Decision theology

From Wikipedia, the free encyclopedia
Jump to navigation Jump to search
Methodist preachers are known for promulgating the doctrines of the new birth and entire sanctification to the public at events such as tent revivals and camp meetings.[1]
People at Mt. Zion United Methodist Church praying at the mourners' bench and chancel rails, located in front of the altar (Pasadena).

Decision theology is the belief of some evangelical denominations of Christianity, such as the Baptist Churches and Methodist Churches, that individuals must make a conscious decision to "accept" and follow Christ (be "born again", also known as experiencing the "New Birth").[2]

In denominations of the Methodist tradition, after experiencing the New Birth (the first work of grace), ministers teach that believers should seek entire sanctification (the second work of grace).[3] While Methodists teach that these works of grace can be experienced anywhere, revival services in tents and camp meetings are often held to call individuals to experience the New Birth and entire sanctification; altar calls in which individuals approach the mourner's bench or chancel rails to seek these works of grace also take place in services of worship throughout the year.[4]

Lutherans and Reformed Christians reject the "decision theology", believing that faith receives the gift of salvation rather than causes salvation. These Christian denominations object to the "decision theology" as contradicting the monergism of orthodox historic Lutheranism and Reformed Christianity. Methodist theology, on the other hand, is synergistic and teaches that all individuals have free will to accept Jesus and be made holy.[5]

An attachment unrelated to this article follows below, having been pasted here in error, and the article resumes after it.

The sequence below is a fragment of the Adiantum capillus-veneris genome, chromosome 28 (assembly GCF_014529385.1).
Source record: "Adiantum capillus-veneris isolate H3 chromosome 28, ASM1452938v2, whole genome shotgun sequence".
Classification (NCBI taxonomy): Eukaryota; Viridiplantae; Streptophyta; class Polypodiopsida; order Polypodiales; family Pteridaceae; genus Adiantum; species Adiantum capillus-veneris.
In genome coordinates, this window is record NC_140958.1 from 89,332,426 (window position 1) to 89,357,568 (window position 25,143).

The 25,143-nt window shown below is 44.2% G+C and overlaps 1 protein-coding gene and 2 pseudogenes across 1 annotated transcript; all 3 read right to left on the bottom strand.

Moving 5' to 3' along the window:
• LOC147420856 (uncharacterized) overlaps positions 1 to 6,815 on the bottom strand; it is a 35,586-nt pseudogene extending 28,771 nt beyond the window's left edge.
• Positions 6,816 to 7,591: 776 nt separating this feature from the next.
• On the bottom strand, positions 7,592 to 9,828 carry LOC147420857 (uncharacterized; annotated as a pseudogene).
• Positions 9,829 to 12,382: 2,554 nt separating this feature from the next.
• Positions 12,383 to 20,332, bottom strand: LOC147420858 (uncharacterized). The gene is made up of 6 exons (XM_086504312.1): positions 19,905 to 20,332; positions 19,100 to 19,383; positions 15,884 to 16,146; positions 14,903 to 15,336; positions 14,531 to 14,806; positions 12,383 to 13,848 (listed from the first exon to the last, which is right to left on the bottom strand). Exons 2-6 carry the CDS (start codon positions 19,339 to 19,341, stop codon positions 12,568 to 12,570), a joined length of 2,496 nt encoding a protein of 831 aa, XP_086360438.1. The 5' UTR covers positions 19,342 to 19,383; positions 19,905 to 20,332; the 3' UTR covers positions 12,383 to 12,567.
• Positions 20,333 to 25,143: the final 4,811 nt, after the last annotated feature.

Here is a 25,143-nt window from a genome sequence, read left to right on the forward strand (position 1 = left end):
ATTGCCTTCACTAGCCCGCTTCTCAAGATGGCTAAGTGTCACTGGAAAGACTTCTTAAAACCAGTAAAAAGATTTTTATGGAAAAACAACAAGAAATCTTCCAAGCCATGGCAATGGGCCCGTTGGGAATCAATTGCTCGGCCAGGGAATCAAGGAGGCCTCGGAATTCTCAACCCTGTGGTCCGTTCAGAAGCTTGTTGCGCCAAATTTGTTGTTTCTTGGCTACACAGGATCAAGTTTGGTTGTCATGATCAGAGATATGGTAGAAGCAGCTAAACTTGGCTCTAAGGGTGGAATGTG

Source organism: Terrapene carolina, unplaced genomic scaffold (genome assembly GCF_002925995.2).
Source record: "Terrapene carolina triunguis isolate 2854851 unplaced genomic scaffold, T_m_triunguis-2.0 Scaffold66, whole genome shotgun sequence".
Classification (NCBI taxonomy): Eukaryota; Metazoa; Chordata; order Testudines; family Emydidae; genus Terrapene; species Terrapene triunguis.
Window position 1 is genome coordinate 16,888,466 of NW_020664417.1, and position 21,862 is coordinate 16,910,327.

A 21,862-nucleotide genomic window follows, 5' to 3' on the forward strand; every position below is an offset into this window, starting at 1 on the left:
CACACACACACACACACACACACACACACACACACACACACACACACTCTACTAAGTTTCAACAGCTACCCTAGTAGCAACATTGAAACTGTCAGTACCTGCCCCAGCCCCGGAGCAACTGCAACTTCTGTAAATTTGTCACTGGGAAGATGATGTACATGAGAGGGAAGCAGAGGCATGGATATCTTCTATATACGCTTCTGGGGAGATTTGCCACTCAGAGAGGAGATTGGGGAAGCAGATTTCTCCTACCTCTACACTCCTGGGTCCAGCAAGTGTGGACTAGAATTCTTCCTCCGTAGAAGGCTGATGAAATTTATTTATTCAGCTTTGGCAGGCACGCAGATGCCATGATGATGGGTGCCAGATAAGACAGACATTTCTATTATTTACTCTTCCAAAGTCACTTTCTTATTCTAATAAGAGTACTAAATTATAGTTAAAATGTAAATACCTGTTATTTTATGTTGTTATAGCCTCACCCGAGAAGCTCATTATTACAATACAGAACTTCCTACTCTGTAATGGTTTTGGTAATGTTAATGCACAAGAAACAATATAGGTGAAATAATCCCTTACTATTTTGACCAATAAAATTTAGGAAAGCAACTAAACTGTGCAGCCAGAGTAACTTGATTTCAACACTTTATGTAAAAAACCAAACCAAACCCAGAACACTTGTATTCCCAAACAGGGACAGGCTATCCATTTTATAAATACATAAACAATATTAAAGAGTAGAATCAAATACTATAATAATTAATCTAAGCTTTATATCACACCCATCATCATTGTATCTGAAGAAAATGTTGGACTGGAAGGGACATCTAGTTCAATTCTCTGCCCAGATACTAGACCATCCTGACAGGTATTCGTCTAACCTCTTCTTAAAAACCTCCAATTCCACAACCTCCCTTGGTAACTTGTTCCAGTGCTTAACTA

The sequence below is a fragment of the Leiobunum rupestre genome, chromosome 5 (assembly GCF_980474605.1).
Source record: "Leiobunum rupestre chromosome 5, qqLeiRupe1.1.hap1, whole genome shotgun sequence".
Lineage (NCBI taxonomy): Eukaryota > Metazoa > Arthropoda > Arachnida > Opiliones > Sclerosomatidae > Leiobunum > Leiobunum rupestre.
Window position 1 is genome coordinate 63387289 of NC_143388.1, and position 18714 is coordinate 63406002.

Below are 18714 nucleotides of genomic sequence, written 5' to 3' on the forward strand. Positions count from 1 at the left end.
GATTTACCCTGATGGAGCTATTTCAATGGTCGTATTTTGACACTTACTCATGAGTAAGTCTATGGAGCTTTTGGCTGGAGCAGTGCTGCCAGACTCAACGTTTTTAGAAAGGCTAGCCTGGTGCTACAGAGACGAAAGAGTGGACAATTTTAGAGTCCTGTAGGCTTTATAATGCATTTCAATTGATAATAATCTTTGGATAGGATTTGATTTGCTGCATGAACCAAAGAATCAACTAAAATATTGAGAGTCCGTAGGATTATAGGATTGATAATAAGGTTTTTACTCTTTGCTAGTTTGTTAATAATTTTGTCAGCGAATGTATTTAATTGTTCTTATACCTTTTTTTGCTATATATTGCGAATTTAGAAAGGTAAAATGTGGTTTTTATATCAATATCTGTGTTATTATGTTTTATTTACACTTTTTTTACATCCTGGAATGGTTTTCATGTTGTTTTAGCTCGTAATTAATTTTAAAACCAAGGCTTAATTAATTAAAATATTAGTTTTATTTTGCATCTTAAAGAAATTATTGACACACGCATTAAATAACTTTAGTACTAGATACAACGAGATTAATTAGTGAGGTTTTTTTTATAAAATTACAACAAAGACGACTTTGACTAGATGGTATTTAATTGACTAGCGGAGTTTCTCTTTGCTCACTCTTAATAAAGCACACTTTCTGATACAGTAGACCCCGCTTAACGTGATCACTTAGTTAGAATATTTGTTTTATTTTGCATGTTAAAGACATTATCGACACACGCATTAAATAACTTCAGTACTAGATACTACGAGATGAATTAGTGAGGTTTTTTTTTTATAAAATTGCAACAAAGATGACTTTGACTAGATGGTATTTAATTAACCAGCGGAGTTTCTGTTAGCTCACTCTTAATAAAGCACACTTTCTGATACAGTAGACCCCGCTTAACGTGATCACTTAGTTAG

See also[edit]

References[edit]

  1. ^ Gibson, James. "Wesleyan Heritage Series: Entire Sanctification". South Georgia Confessing Association. Archived from the original on 29 May 2018. Retrieved 30 May 2018.
  2. ^ Fortson, Nina. "Salvation". Asbury United Methodist Church. Retrieved 10 March 2016. You have to personally make the decision to follow Jesus on your own. Once you have decided to follow Jesus, you must admit that you are a sinner and repent (turn away from) of your sins and invite Jesus to come into your life as your personal Savior. ...Know that this is an exciting new journey of a brand new life through Jesus Christ. Equip yourself with the Word of God, get into a believing bible-based church and surround yourself around other Christian believers.
  3. ^ Buschart, W. David (2009). Exploring Protestant Traditions: An Invitation to Theological Hospitality. InterVarsity Press. ISBN 9780830875146. In true Methodist fashion, holiness of life was most fully realized as the result of a second work of grace (entire sanctification), which is distinct from and subsequent to the first work of grace (regeneration). This second work of grace results in purity of heart and power for living the Christian life.
  4. ^ Synan, Vinson (1997). The Holiness-Pentecostal Tradition: Charismatic Movements in the Twentieth Century. Wm. B. Eerdmans Publishing. p. 24. ISBN 9780802841032.
  5. ^ Bates, Christopher G. (2015). The Early Republic and Antebellum America: An Encyclopedia of Social, Political, Cultural, and Economic History. Routledge. p. 641. ISBN 9781317457404.

External links[edit]